Growing Baptisia Plants (False Indigo)

Baptisia, also called false indigo, is a lovely flower that grows into a small shrub. It can get as tall as 5 feet and has wide as 3 to 4 feet. It has a long blooming season when flower spikes full of blue blossoms flower.

After the flowers, the plant grows large, unusual seed pods up to 3 inches long that many growers enjoy for ornamental reasons as well as in flower arrangements. The leaves grow in groups of three and are blue-green.

Light and Temperature Requirements

Baptisia can be grown in zones 3 through 10, encompassing much of the continental United States. They enjoy full sun best, but they will tolerate partial shade as long as they get full sun during part of the day. When these plants have partial shade, the stems tend to be weaker, and this often makes it necessary to use stakes to keep the stems upright. To keep the stems upright on their own requires at least six hours of sun per day.


Young baptisia plants will need plenty of watering while they are becoming established. Once they are, they are fairly drought-tolerant. They grow best when the soil is kept evenly moist, so they will likely need watering if the weather becomes unusually dry. To help keep the soil evening moist, use mulch on top to trap moisture and keep it there longer.



The baptisia isn’t finicky about its soil and will thrive in most soil types as long as they have good drainage. They do prefer soil that is anywhere from neutral to a little acidic, so don’t add lime to the soil when it’s time to fertilize. Make sure that the soil drains well. If the soil is thicker, such as clay, consider adding sand to the mix to allow for better drainage.


In the early spring, you can add a slow-release, balanced fertilizer to make the soil richer. If the plant goes through a particularly rainy season, you can add nitrogen to combat the leeching that often happens in heavy rains. However, these plants should thrive well without fertilizer as long as they get plenty of sun.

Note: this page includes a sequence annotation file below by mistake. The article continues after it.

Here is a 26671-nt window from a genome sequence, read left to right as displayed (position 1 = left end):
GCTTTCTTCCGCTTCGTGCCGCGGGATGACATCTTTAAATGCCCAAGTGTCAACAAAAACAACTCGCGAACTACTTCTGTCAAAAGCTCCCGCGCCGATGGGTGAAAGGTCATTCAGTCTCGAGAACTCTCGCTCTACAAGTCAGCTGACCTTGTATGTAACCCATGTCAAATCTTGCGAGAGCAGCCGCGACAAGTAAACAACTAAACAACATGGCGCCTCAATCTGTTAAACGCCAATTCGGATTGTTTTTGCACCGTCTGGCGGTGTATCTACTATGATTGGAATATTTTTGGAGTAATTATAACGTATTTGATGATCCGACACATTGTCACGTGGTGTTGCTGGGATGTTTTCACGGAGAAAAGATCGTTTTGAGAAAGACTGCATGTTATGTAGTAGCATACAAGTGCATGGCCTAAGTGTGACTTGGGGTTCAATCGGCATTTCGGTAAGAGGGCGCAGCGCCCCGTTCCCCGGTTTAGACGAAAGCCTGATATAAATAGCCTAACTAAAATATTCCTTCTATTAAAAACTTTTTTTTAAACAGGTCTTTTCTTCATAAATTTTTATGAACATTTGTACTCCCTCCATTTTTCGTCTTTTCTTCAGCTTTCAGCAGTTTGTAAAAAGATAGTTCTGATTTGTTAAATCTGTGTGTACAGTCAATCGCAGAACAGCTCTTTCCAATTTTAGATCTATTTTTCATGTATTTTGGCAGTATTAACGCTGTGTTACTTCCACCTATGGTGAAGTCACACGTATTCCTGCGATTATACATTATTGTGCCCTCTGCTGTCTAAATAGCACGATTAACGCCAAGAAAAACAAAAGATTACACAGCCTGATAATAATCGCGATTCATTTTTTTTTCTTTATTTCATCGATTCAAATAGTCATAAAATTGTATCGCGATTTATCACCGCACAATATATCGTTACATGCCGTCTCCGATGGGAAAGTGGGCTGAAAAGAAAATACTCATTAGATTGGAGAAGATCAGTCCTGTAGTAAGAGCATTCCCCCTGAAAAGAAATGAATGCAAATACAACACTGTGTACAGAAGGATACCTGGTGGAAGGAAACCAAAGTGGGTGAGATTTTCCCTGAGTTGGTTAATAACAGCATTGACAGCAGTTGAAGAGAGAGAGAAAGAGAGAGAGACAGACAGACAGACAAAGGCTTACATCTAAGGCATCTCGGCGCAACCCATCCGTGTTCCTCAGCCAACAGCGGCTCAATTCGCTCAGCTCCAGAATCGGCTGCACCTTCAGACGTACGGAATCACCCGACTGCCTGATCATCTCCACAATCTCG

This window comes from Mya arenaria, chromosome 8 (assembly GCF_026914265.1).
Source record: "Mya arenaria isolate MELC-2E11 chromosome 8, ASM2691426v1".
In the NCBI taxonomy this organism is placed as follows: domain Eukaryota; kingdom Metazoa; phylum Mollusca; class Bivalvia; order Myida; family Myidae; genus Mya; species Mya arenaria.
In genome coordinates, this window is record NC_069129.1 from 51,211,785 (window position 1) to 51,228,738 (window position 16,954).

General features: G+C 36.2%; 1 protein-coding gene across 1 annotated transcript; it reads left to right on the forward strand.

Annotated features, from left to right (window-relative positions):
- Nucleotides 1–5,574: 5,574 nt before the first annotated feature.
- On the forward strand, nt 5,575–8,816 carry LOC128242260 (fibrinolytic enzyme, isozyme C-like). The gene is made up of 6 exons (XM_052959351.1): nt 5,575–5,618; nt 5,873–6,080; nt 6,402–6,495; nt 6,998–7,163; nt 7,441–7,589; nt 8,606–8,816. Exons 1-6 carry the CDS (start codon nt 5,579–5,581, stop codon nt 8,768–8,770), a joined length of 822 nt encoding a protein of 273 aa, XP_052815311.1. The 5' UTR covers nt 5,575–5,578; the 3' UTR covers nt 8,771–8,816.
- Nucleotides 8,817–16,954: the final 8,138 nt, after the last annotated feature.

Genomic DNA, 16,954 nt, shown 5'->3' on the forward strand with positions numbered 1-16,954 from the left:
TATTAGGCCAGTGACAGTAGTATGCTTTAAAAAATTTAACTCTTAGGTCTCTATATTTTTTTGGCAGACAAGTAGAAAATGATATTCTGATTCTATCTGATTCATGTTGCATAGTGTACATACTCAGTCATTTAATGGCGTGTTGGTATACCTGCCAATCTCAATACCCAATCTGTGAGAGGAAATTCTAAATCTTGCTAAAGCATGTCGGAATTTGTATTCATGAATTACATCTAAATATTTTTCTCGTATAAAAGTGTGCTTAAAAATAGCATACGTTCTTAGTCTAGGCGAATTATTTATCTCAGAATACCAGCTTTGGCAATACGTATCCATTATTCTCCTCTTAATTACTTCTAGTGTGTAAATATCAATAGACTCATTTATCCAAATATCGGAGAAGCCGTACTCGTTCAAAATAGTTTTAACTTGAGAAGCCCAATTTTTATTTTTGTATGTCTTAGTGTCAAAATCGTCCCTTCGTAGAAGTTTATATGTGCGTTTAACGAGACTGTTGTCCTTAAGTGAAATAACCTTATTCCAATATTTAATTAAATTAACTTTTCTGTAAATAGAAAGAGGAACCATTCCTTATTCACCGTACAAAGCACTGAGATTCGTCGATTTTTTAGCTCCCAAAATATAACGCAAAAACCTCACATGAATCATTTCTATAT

Planting from seed requires a lot of patience, as they establish themselves slowly and won’t flower until the third year. The roots run deep, as deep as 12 feet, so it’s important to choose a good place for them and not to move them. Transplanting a young plant often takes two years to get it established well enough to bloom. However, the plants live a very long time, so they are well worth the extra time to get them started. A well-cared-for baptisia can spout up to 100 flower spikes in the spring.

Basic Care

Baptisia plants are easy to care for once they have become established. They don’t attract pests, and they don’t tend to catch any disease. The full sun that the plant enjoys keeps it free from fungal infections. They will bloom in the late spring and early summer for about six weeks. If you want to prevent the seed pods from growing, cut away the dead flowers to prevent them.